Trump to nominate acting FTC chief to judgeship: White House

WASHINGTON (Reuters) - The acting chairman of the Federal Trade Commission, Maureen Ohlhausen, has been put on a list of people that President Donald Trump intends to nominate to a judgeship, the White House said on Tuesday.

Ohlhausen said she was “honored” by the planned nomination to the U.S. Court of Federal Claims, where companies and people bring complaints against the U.S. government.

“I will continue to serve at the Federal Trade Commission until a time when I may be so fortunate as to be confirmed to the Court of Federal Claims,” she said in a statement.

Trump said in October he intended to nominate Washington antitrust lawyer Joseph Simons, a Republican, to replace Ohlhausen as head of the FTC.

A White House spokeswoman said on Tuesday that this was expected to occur in the near future.

“We expect the Senate to have his official nomination very soon and to confirm him swiftly,” Deputy Press Secretary Lindsay Walters said in a statement.

The agency has had just two commissioners for the past year. The FTC has five seats, and no more than three can be from one party.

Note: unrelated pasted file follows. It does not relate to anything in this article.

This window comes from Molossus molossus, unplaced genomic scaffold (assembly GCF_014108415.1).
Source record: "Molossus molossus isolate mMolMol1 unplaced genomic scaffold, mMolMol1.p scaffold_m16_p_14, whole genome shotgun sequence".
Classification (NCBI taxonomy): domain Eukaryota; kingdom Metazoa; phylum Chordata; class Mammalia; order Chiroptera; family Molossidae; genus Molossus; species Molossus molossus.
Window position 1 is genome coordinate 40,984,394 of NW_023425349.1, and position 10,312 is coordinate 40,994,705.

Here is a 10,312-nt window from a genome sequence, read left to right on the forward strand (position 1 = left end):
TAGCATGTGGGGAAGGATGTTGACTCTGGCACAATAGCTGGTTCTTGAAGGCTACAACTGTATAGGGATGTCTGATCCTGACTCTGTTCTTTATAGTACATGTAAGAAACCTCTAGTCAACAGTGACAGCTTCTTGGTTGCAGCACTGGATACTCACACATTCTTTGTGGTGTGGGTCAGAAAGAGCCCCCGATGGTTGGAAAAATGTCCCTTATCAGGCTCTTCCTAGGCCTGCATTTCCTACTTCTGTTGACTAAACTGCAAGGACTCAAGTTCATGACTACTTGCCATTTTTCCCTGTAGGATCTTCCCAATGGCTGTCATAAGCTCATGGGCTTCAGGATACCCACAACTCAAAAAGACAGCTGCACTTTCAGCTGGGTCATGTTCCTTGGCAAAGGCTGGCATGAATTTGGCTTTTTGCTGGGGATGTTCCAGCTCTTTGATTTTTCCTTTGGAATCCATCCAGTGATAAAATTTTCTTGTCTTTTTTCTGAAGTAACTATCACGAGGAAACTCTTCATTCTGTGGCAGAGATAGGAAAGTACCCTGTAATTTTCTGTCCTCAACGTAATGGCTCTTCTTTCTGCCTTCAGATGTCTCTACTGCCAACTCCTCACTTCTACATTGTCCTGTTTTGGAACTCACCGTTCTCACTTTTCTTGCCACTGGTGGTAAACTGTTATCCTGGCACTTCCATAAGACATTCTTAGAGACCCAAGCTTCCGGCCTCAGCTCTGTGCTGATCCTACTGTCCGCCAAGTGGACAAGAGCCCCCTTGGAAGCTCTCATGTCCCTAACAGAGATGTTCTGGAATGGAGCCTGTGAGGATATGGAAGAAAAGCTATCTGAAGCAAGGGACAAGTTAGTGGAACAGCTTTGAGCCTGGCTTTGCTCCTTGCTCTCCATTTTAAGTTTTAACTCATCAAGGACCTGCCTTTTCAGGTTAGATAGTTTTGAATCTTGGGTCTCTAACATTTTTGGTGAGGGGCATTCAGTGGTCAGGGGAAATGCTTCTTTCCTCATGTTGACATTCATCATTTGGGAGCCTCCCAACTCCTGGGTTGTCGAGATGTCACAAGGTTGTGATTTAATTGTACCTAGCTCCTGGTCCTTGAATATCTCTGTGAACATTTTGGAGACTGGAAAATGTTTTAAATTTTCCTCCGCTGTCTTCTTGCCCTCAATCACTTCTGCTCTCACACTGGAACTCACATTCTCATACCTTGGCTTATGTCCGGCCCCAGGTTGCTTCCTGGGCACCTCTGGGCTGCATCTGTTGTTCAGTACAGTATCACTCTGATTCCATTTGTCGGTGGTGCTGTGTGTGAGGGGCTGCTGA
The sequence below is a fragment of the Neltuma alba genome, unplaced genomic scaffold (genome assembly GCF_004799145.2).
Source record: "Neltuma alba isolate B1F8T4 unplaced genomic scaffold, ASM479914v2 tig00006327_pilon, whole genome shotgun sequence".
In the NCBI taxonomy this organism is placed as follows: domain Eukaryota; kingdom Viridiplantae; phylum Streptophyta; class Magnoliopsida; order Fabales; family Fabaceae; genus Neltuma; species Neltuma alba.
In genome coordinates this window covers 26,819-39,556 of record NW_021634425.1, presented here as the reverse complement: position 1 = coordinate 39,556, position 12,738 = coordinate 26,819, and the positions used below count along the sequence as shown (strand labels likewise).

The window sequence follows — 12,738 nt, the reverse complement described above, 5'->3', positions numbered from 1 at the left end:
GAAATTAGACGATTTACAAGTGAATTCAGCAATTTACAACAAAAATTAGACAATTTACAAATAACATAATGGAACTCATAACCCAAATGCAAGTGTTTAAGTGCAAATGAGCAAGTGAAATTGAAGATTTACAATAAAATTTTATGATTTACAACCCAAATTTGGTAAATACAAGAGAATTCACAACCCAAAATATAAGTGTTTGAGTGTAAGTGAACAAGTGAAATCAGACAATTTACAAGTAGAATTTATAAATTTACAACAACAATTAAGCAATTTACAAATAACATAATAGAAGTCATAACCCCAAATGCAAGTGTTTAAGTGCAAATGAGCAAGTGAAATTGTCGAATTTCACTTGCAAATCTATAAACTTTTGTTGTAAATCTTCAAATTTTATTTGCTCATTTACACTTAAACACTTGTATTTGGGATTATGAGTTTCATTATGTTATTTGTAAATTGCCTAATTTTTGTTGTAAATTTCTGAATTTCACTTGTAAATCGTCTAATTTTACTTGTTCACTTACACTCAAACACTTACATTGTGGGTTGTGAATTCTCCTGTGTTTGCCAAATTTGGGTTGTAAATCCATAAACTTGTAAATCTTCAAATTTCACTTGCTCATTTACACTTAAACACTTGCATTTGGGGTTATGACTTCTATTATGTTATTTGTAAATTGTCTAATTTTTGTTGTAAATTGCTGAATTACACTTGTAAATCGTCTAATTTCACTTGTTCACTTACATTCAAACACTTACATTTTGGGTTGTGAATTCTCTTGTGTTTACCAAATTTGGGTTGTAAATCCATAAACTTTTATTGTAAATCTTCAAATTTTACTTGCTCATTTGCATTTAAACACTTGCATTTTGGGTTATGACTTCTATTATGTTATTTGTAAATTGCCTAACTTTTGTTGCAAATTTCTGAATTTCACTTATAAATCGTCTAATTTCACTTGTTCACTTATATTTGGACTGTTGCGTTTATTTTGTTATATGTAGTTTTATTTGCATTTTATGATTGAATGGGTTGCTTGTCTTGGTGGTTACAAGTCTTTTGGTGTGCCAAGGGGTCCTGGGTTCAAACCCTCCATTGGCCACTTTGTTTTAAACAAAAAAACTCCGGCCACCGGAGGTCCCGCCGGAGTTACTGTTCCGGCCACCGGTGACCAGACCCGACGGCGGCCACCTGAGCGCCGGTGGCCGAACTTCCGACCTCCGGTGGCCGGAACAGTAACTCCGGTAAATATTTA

Trump has also said that he would nominate Rohit Chopra, a former official at the Consumer Financial Protection Bureau, to be a Democratic member of the FTC.

Another White House spokeswoman said that Chopra’s nomination was also expected to be sent to the Senate shortly.

The expectation is that the two men would be confirmed before Ohlhausen leaves, according to a government official who spoke on background.

If not, only Terrell McSweeny, a Democrat, would remain.

Under the FTC statute, one commissioner can make decisions because there is no quorum requirement, the government official said.

The agency works with the Justice Department to enforce antitrust law and investigates allegations of deceptive behavior by companies.

It is currently reviewing a number of big mergers in industries where there are already few players.

One is a deal to merge industrial gases companies Praxair Inc and Linde AG. It will also decide if lens maker Essilor International SA will be allowed to merge with dominant frame-maker Luxottica Group SpA.

Reporting by Diane Bartz and Eric Walsh; editing by Grant McCool